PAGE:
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Were this his native England, Minnesota United coach Adrian Heath wouldn’t sit here unnoticed on a bar stool, as he does when he regularly meets his boss, neighbor and landlord, team owner Bill McGuire, at their favorite local Mexican restaurant to sip supersized margaritas and talk shop.

Everybody who knows Heath back home still calls him “Inchy,” an undersized working-class hero nicknamed in his youth after a pint-size cartoon character. He scored 120 career goals, including two he is remembered for across Britain that helped make first-division Everton great again in the mid-1980s.

“You go into a bar there with him and he’ll never pay for a drink,” McGuire said. “He was a legitimate superstar.”

Thirty-five years later, Heath is the only coach the Loons have known in MLS play. He enters his fourth season entrusted with a two-year contract extension and authority over a team he led last season to a winning record and the playoffs, both for the first time.

At age 59, Heath coaches a new generation in a changing game “because it’s the nearest thing to playing and nothing beats that,” he said. He used his expanded authority to add 11 players — including a starting goalkeeper and striker — to a team that opens its season Sunday at Portland.

He says he’s “all in” as coach and decisionmaker and hopes this job is his last.

“And that doesn’t mean just two years,” he said. “I’m about beyond that because I’m excited not only what we can do, but I’m really excited about the league and where it’s going. … I would like to be here long enough to say the time is now for me to call it a day.”

He and longtime assistant Mark Watson assumed control during a front-office reorganization last fall that made sporting director Manny Lagos the new chief soccer officer focused on United’s youth academy and second team.

McGuire calls it a “logical” change that still requires “collaboration” but also better positions the club to build its future.

Heath has faced fan criticism that included calls for his dismissal in his first two seasons and beyond. Fueled by what he calls “more opinionated” social media, it’s still nothing like England, where police escorts have led coaches out the back door for their safety.

Year 3 brought better players and success as well as a new contract and promotion for a man who’s not only McGuire’s coach but also a Wayzata tenant: He and his wife, Jane, live in a house McGuire owns on what Heath calls “McGuire Hill” near Lake Minnetonka and McGuire’s own home.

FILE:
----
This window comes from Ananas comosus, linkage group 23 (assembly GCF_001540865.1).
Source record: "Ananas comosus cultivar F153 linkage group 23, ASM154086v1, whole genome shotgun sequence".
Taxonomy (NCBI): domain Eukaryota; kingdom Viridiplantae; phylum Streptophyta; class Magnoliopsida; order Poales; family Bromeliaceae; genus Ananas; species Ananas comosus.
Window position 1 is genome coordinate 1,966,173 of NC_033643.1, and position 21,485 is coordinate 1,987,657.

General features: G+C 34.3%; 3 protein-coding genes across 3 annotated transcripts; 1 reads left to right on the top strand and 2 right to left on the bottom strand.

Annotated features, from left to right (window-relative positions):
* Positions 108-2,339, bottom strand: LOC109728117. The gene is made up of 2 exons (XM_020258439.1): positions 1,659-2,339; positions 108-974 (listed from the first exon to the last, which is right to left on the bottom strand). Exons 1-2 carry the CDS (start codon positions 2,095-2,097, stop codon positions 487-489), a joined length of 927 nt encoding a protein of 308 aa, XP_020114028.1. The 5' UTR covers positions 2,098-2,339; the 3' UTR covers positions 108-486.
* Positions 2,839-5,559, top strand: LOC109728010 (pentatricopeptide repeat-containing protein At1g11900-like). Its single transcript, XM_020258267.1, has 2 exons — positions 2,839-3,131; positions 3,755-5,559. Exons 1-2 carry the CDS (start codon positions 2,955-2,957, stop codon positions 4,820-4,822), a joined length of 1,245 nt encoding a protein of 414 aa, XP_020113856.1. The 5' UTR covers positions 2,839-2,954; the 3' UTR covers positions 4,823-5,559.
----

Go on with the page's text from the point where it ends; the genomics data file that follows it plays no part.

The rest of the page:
The two exchange late calls after games and meet for drinks often to discuss and debate soccer and their team, to which Heath has added new goalkeeper Tyler Miller, striker Luis Amarilla and for which he still pursues Argentine midfielder Emanuel Reynoso.

“I don’t want to be in charge of everything because football clubs are too big now,” Heath said. “But the way the club grows, I’ve always believed somebody eventually has to have the final say. I’m not a huge believer in committees because, well, the committee doesn’t lose the job when the results don’t go well, you know?”

Labor and love

His granddad, Len, worked England’s railroads and scrubbed off each day’s grime in a garden bucket behind their three-bedroom council home in the village of Knutton in a place called Newcastle-under-Lyme known for its coal mines and pottery. His father, John, was a gas-pipe fitter.

From each, Heath learned about a hard day’s work. From grandparents, parents, uncles and sisters all living under the same roof with no indoor plumbing, he learned something else.

“People say we didn’t have a lot in them days,” he said. “One thing we did have is a lot of love in the house and everybody got on. I wouldn’t change that for anything.”

On Sundays, they gathered in the front parlor and sang along to show-tune records only his granddad was allowed to play on a big gramophone. Those times inspired a lifelong love for music in a guy who still fancies himself a singer.

“I can sing anything, from Rod Stewart to Frank Sinatra,” he said.

His dad and granddad first took him to see the local team, Stoke City, when he was 4. When he was 11, his gym teacher praised his ability in a school report, predicting he could achieve anything he chose. Those life-changing words made him imagine a life beyond the pits or in the military.

Loons coach Adrian Heath.
Loons coach Adrian Heath.

Jeff Wheeler, Star Tribune

At 16, Heath bet on himself and soccer by signing a pro contract with his home team, whose games he had attended for years.

“When I look back, probably the best day of my life,” he said.

His 5-6 size inspired his nickname from the short-lived Hanna-Barbera cartoon “Inch High, Private Eye.”